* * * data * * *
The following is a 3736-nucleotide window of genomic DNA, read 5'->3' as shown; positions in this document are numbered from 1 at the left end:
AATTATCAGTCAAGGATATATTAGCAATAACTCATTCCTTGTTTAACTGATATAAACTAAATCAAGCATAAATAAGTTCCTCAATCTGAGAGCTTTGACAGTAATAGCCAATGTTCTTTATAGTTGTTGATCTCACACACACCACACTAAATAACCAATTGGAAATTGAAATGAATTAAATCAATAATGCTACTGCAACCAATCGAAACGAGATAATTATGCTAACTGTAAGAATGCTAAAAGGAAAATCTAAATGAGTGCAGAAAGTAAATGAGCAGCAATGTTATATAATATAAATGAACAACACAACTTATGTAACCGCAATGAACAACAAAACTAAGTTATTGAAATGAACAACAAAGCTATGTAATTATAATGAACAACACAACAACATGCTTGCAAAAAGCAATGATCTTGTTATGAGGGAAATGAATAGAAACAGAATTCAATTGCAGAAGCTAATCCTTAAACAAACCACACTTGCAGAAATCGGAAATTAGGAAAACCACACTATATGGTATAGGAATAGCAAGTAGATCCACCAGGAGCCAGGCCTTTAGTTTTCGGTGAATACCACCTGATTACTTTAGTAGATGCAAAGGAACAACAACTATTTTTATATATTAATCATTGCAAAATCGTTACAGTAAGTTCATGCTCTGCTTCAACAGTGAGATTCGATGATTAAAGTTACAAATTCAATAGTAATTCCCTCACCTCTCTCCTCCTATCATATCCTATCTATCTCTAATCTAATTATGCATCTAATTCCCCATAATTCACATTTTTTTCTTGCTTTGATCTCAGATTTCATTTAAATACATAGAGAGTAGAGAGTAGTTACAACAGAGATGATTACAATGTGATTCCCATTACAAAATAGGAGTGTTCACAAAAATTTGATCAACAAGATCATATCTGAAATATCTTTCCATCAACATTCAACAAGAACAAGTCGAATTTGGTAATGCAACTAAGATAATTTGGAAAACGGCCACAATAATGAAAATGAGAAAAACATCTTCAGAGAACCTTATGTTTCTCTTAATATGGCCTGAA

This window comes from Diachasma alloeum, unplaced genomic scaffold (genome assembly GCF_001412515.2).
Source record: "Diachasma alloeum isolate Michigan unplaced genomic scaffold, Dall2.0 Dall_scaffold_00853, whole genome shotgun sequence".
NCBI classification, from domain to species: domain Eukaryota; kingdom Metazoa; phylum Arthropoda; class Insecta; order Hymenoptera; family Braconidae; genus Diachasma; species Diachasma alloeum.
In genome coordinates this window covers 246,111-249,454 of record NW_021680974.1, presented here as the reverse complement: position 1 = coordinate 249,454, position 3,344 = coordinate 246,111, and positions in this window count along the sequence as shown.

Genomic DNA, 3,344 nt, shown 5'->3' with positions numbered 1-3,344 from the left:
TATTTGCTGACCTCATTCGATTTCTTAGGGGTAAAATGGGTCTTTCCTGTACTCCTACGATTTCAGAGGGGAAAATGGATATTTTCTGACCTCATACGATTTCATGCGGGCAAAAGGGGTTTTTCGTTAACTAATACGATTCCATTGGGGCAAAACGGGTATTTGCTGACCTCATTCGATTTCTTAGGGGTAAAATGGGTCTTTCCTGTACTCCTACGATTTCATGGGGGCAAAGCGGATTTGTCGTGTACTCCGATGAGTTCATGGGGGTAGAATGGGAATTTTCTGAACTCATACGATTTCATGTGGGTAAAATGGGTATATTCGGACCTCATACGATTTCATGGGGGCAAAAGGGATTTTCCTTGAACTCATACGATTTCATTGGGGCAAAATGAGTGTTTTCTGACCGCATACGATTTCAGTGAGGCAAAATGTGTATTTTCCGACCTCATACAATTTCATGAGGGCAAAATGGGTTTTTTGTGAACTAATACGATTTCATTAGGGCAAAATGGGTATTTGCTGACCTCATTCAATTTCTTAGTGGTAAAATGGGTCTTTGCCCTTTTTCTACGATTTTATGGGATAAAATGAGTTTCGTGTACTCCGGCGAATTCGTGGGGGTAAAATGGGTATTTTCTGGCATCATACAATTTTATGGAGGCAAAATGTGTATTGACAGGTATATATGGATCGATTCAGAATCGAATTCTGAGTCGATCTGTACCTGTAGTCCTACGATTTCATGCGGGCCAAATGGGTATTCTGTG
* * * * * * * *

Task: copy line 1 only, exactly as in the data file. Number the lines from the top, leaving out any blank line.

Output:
The following is a 3736-nucleotide window of genomic DNA, read 5'->3' as shown; positions in this document are numbered from 1 at the left end: